Rise in your field of expertise, be expected to give advice to those who want to follow in your footsteps. Two decades in and suddenly you have your stock answers at the ready. Mine turned into this regarding broadcasting: 1) Learn how to write, crisply, concisely and effectively. 2) Find your voice. The words on the page have to be expressed in a way that hits the right pitch of tone and force. 3) Be persistent. You’ll hear no a ton. Don’t listen to it.

Now while I say that these tenets have gone unchanged, a fourth has emerged that I never would have imagined: Be open minded to opportunity and collaboration.

The path for me and those who I followed was tried and tested: Get on the air any way you can. Move up in the field by finding new positions in bigger markets. Work hard to find the assignments you are passionate about. Get Better. Grow and hope you run into suits who can actually see and want to cultivate talent. Now? Now is different. Now doesn’t look anything like the path I took.

The world of broadcasting is so remarkably specialized that platform has been marginalized. Stars of the entertainment world are home grown creations via You Tube. I firmly believe that reporters can be mined this way as well. What’s stopping you from trying to cover stories for your own site, blog, or You Tube/Periscope channel? Nothing. The answer is nothing.

So it is time to rewrite those canned answers when young aspiring broadcasters want advice about how to grow a career in broadcasting.

1) Become social media savvy in every forum. Learn how to present “your story” in an effective manner on Facebook/Snapchat/Twitter/Instagram and whatever else comes along that becomes a market changer.

2) Utilize this forum to present the most positive version of yourself or the story you are telling. Those suits that I don’t clearly care for played an integral role in the growth of my career, they said No to a few things I did or was going to do and saved me from myself. The platforms have a brand to protect, think of it the same way. Find people in your life you trust (mentors, people older then you, know more then you, have done this for a lot longer then you) and field advice. If you feel like posting something could be taking a risk not in line with the image you want to present, then trust your gut. Content providers can edit you. You need to edit yourself and don’t pretend you have all the answers.

3) Write Write Write. I don’t care what it is about. You love cauliflower? Great, start the cauliflower blog and write about it. It doesn’t matter what exactly you want to focus on, but find a focus. I love beer and I started recently writing about the craft explosion. Is this out of my realm of perceived expertise? Yes. But it might end up being a side project for me because the doors are wide open for experimentation in all areas of interest.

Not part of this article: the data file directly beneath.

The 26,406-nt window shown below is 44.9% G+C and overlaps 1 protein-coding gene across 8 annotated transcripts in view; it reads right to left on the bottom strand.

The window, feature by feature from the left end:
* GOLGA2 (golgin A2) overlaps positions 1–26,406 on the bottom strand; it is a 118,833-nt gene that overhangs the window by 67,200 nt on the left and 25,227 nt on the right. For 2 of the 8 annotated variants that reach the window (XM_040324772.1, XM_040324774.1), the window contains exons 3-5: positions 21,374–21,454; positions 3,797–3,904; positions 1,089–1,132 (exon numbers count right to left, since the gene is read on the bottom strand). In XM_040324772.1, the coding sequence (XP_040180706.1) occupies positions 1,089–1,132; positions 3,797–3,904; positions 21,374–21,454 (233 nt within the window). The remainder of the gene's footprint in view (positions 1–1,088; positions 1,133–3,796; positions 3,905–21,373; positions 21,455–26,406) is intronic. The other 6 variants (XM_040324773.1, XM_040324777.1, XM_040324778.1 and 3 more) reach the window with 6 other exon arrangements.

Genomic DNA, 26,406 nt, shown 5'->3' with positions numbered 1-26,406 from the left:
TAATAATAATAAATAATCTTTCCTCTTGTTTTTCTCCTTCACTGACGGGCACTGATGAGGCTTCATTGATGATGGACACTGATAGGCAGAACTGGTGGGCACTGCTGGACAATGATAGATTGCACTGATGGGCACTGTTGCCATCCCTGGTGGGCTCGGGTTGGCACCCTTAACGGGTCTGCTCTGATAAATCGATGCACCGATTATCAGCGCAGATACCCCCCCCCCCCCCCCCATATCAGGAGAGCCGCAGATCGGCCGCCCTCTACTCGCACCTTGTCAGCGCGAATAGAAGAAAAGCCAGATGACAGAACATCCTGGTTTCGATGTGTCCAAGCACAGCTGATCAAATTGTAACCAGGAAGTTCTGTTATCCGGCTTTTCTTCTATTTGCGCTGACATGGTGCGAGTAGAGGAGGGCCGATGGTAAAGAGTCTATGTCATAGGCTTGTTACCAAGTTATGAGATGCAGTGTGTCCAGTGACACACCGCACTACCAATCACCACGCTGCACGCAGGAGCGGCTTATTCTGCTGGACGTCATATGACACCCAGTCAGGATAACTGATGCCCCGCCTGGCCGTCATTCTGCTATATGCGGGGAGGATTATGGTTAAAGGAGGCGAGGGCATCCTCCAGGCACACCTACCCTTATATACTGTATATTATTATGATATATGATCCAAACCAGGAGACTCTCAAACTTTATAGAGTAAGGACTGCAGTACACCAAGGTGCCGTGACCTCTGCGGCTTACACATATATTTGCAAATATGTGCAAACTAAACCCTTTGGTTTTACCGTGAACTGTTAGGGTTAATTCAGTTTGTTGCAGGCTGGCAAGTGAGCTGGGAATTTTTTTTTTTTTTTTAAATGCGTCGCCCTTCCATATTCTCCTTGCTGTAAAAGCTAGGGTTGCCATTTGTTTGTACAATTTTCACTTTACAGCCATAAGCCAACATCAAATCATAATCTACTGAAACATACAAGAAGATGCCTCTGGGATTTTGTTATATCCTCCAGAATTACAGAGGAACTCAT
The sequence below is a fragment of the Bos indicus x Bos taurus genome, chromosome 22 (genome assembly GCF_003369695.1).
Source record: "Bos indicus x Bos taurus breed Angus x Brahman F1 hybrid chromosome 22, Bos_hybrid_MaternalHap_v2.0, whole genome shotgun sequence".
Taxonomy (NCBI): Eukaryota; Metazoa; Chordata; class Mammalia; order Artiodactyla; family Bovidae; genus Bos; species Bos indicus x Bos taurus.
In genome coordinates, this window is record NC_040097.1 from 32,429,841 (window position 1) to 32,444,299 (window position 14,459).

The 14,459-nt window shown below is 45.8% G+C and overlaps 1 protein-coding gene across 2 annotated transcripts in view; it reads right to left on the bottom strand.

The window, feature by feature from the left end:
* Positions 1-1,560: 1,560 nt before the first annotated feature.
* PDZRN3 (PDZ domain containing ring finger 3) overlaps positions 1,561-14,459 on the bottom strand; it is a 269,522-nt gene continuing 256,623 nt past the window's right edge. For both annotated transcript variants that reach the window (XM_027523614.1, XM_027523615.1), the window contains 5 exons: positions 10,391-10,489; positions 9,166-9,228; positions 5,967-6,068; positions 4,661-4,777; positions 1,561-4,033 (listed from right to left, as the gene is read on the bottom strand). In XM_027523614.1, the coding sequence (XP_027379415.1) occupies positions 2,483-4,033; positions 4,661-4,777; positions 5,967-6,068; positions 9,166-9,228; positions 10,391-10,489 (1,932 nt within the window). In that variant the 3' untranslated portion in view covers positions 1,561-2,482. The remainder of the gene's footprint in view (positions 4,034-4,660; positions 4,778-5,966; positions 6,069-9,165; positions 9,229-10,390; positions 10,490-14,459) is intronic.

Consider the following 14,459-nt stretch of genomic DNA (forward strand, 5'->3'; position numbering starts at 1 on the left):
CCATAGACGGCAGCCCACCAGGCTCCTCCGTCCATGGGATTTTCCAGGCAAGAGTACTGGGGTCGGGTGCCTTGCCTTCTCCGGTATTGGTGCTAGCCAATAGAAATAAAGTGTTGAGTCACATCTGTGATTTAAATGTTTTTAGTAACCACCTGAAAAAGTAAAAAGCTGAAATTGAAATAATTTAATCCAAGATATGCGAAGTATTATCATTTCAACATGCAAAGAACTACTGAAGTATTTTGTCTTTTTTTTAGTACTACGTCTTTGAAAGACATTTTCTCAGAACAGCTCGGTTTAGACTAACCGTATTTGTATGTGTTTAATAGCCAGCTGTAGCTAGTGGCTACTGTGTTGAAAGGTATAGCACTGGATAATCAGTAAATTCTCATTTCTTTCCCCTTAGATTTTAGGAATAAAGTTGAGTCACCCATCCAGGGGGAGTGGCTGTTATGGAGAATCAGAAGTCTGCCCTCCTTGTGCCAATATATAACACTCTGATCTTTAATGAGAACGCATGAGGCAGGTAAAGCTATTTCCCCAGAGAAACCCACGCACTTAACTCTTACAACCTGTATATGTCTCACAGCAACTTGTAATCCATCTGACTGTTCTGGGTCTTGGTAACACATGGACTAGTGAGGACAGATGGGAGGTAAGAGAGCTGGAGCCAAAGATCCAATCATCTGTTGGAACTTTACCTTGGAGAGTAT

4) Watch broadcasters you like closely. You’

I see that you are not capable of emulating their linguistics easily. Why? Because we paid well to make that part look easy when in fact it is a craft that takes a Malcolm Gladwell approach to succeed at. This is art, a performance art. You wouldn’t envision it would be simple to play a role opposite Tom Cruise in the Mission Impossible Series. Look at Sportscenter the same way. You aren’t just going to be able to do that and not look foolish. You must learn the art of public speaking, tone and storytelling. The latter is an imperative facet that even most broadcasters fail to grasp. I’ll be writing about this at a later date and plan on talking to my partners at Reel Media about how we can and should incorporate this into our community. I believe strongly that performed storytelling not only can help a budding broadcasters career but can help young people with confidence and self esteem and professionals to become better salesmen. It’s transformational.

5) Be Persistent. But this is easier then ever. So some digital outlet isn’t interested in your commentary videos? Who cares? The universe is more vast then any of us can imagine. Make your own way. Keep getting better. Keep pushing your stuff. Cream rises to the top. Get clicks, get interest, get viral and trust me, those same content providers will come looking for you.

6) Collaboration. Broadcasting has largely been a me me me game. Sure you hope to be paired with people you have chemistry with but the climb is often about your own self interests. I humbly suggest that this paradigm has shifted. Collaboration with like minded content makers especially from different social media realms can help jump start your own career. Are you a travel video blogger? Why try to compete with all those travel video bloggers when you can see if the two of you would share a trip and post each other’s work. Exposure is key to growth so find your own partnerships and see where it takes you.

Now, what do you have for me? Email me at Bram@reelmediagroup.tv  Follow me on Twitter/Snapchat/Instagram: @RealBramW

Contact me directly for information on speaking engagements or collaboration. This has been a liberating change in my career to see the merits in that and am actively seeking partners to work with on a variety of cool projects coming to platforms.

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